"Will I be tired?" Martelli laughed. "I'll be dead tonight! I'll be carving tomorrow. If I start now, I'll probably screw it up."

The Young Star

Many decades Martelli's junior, Sue McGrew complained as she climbed down her two tiered wooden form. In a red visor, mirrored sunglasses, and covered head to toe in sand, McGrew looks like she practically lives on the beach. She actually lives in Tacoma, but McGrew didn't exactly come here straight from Washington.

McGrew traveled to Revere by way of Jelgava, Latvia, where she just finished another sand sculpting festival. She's been spending her summers flying from festival to festival for years.

McGrew got her start when she was still in high school, which makes her one of the youngest professional sand sculptors in the world. As a recent college graduate with a degree in Stage Management from USC, she didn’t expect to make it her full time career.

"When I started it was just a fun thing," McGrew explained. "I just loved getting into the sand and getting dirty and making sculptures. But, pretty much the economy crashed in 2008. I didn't have a job, and I just started doing more contests and more contests and more sand work and now it's all I do."

As she shoveled another layer of sand over her head, McGrew laughed at her male competitors' obvious height advantage. Maybe as a result, while some choose to build tall, McGrew's forms were wide and lower to the ground. But, she was tight lipped about what would emerge from the sand over the next four days.

"I'm gonna give you the same answer probably everyone else has given you," McGrew said thoughtfully while sipping on a Diet Coke. "I'm not sure yet. I'm still thinking about it."

Sand Carving Secrets

Dan Doubleday has been competitively carving sand for sixteen years, and he seems to think that his opponents know more than they're letting on. He says it's just all part of the game.

"We call it a spart," Doubleday said. "Half sport. Half art."

Doubleday claimed that Revere beach will see the best sand sculpting that's ever been done during this week's competition. The artists are all invited by Doubleday and Meredith Corson, who organize this event together. When he competes, Doubleday likes to try to beat the best.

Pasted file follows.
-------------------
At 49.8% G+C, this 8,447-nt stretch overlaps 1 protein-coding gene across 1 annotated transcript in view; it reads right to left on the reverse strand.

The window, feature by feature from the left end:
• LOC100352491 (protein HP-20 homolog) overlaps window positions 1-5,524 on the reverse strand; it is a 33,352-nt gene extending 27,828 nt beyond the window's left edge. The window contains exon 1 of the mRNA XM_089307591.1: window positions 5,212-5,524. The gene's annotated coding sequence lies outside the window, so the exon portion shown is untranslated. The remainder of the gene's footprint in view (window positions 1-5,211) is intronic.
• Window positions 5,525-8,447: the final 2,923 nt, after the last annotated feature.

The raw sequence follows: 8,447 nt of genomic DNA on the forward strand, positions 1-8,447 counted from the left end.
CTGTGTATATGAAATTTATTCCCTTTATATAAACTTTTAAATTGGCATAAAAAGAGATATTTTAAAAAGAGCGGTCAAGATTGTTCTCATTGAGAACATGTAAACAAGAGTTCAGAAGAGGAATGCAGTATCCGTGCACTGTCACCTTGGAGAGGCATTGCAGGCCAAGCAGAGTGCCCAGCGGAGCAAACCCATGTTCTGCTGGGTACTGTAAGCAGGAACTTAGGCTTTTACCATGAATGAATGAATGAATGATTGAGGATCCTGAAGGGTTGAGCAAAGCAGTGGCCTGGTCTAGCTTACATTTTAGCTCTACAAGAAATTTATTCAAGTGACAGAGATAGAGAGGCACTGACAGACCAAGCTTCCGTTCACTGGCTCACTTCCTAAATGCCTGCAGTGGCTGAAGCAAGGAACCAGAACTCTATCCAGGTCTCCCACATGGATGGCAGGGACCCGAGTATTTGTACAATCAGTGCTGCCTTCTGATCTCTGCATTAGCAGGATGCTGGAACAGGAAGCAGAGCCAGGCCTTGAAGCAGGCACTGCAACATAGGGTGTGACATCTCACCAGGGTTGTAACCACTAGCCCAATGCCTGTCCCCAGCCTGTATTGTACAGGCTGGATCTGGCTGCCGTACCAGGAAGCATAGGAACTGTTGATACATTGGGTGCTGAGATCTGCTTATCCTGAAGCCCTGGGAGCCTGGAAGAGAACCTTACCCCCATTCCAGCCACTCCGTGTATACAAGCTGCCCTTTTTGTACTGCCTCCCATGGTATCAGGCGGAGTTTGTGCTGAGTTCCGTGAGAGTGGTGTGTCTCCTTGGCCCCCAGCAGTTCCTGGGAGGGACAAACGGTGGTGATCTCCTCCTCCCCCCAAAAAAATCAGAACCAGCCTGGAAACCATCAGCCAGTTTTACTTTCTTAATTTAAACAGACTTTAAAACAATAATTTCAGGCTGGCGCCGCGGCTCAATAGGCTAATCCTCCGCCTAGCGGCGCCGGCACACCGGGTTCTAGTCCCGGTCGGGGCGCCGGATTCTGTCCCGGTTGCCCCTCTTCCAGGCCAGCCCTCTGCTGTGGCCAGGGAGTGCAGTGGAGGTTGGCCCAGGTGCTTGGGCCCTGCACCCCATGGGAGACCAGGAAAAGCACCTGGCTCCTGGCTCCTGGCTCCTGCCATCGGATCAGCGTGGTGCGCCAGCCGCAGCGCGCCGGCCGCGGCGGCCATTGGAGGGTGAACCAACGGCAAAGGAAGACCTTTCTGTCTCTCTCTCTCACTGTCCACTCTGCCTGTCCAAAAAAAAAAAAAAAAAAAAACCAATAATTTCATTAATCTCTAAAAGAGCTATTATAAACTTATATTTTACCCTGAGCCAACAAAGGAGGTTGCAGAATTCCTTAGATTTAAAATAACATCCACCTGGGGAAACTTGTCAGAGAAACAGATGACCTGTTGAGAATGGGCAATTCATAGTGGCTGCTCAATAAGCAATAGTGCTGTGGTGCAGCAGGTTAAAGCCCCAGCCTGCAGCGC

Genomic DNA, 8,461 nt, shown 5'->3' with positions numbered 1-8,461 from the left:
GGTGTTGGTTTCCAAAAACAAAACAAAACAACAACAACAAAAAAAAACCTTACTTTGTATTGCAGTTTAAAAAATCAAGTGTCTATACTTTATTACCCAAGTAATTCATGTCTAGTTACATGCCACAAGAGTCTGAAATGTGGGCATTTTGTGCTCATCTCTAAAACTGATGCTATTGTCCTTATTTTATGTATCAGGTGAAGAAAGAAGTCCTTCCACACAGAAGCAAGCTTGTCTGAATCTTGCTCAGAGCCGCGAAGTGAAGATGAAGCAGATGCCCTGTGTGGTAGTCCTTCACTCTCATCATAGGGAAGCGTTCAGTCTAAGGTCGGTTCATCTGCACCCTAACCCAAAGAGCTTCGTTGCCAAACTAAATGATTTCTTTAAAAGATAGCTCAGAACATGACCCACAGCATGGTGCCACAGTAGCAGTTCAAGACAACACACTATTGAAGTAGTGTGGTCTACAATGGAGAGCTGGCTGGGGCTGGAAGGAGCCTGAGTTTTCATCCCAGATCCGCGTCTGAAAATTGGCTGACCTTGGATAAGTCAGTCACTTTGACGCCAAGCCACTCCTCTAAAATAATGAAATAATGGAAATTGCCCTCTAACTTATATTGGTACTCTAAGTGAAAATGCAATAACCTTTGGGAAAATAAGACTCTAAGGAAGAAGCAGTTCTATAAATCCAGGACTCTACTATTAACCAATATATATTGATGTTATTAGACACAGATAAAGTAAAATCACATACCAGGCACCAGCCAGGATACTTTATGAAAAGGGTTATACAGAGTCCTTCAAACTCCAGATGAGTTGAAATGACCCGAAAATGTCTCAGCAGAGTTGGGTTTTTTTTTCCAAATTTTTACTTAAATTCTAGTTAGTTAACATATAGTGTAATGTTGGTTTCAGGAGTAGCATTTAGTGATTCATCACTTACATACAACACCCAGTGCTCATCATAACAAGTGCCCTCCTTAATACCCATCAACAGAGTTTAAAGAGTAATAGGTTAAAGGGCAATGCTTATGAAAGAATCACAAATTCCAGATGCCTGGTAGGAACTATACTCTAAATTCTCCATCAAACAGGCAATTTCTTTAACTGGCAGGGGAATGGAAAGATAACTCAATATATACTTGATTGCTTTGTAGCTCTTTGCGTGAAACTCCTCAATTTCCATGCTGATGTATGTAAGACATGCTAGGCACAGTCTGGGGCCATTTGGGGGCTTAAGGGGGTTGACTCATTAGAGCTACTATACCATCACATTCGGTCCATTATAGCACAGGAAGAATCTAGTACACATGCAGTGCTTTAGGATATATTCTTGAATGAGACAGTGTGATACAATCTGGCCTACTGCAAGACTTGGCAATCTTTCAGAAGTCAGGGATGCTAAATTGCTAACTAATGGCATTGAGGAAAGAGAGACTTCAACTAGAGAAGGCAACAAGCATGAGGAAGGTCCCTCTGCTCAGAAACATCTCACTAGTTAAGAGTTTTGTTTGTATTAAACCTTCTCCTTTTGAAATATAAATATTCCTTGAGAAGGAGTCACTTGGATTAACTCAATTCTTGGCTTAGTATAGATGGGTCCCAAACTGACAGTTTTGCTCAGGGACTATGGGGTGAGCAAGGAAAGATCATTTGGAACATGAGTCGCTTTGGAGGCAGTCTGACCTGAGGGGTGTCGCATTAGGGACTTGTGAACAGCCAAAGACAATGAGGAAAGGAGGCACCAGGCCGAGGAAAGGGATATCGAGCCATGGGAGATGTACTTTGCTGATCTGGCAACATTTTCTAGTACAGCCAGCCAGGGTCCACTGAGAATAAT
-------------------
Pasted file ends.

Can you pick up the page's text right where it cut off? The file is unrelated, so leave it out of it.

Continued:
"We have talent that we have found around the world," Doubleday claimed. "We've been to China. We've been to Australia. We've competed in Europe. All over the place."

In China, the fans treated Doubleday like a rock star. It's far from where he started, playing in the sand while his kids enjoyed the beaches of California. After a while, he was invited to his first competition, which led to his second, which led to a new career. He and Corson travel to competitions, exhibitions, television appearances, and corporate jobs all over the world.

"Quite a ride since 1996," Doubleday laughed. "I never left the States before I started this stuff."

Revere at Center Stage

Organizers expect 300-thousand people to visit Revere beach over the course of the four day festival, and nobody's treating anyone like a rock star. But, that doesn't mean Doubleday isn't bringing his best work. On Wednesday afternoon, his sculpture was nothing more than a round structure with some inverted cone shapes at the top, but he didn't even bother to pretend that he didn't know what it was.

"I can't tell you that," Doubleday said. "The secrets here are the ideas. You don't let it out."

All will be completed...and revealed, when Doubleday and his competitors put their tools down Saturday afternoon. The sculptures will remain standing until the elements render them unrecognizable, at which point the city will flatten them into an extra soft layer for beachgoers to enjoy for the rest of the summer.

This segment aired on July 16, 2011.

Karen Given Executive Producer/Interim Host, Only A Game
Karen is the executive producer for WBUR's Only A Game.